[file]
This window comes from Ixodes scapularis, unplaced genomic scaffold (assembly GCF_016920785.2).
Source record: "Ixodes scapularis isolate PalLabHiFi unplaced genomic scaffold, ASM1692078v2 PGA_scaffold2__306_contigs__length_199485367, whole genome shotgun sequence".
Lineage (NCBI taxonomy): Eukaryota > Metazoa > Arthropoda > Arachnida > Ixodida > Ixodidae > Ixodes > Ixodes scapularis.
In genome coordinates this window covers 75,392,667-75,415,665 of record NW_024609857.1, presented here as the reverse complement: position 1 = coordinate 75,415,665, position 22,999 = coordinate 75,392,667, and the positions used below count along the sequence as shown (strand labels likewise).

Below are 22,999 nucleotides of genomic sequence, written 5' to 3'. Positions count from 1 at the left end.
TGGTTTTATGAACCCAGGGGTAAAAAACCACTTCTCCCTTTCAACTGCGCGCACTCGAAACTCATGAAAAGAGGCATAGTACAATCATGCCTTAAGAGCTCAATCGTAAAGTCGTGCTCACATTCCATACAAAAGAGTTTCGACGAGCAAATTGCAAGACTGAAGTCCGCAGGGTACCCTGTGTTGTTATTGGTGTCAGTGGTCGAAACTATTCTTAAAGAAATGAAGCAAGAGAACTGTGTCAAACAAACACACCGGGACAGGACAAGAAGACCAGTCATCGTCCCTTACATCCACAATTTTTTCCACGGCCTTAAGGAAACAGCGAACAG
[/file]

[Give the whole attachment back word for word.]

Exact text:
This window comes from Ixodes scapularis, unplaced genomic scaffold (assembly GCF_016920785.2).
Source record: "Ixodes scapularis isolate PalLabHiFi unplaced genomic scaffold, ASM1692078v2 PGA_scaffold2__306_contigs__length_199485367, whole genome shotgun sequence".
Lineage (NCBI taxonomy): Eukaryota > Metazoa > Arthropoda > Arachnida > Ixodida > Ixodidae > Ixodes > Ixodes scapularis.
In genome coordinates this window covers 75,392,667-75,415,665 of record NW_024609857.1, presented here as the reverse complement: position 1 = coordinate 75,415,665, position 22,999 = coordinate 75,392,667, and the positions used below count along the sequence as shown (strand labels likewise).

Below are 22,999 nucleotides of genomic sequence, written 5' to 3'. Positions count from 1 at the left end.
TGGTTTTATGAACCCAGGGGTAAAAAACCACTTCTCCCTTTCAACTGCGCGCACTCGAAACTCATGAAAAGAGGCATAGTACAATCATGCCTTAAGAGCTCAATCGTAAAGTCGTGCTCACATTCCATACAAAAGAGTTTCGACGAGCAAATTGCAAGACTGAAGTCCGCAGGGTACCCTGTGTTGTTATTGGTGTCAGTGGTCGAAACTATTCTTAAAGAAATGAAGCAAGAGAACTGTGTCAAACAAACACACCGGGACAGGACAAGAAGACCAGTCATCGTCCCTTACATCCACAATTTTTTCCACGGCCTTAAGGAAACAGCGAACAG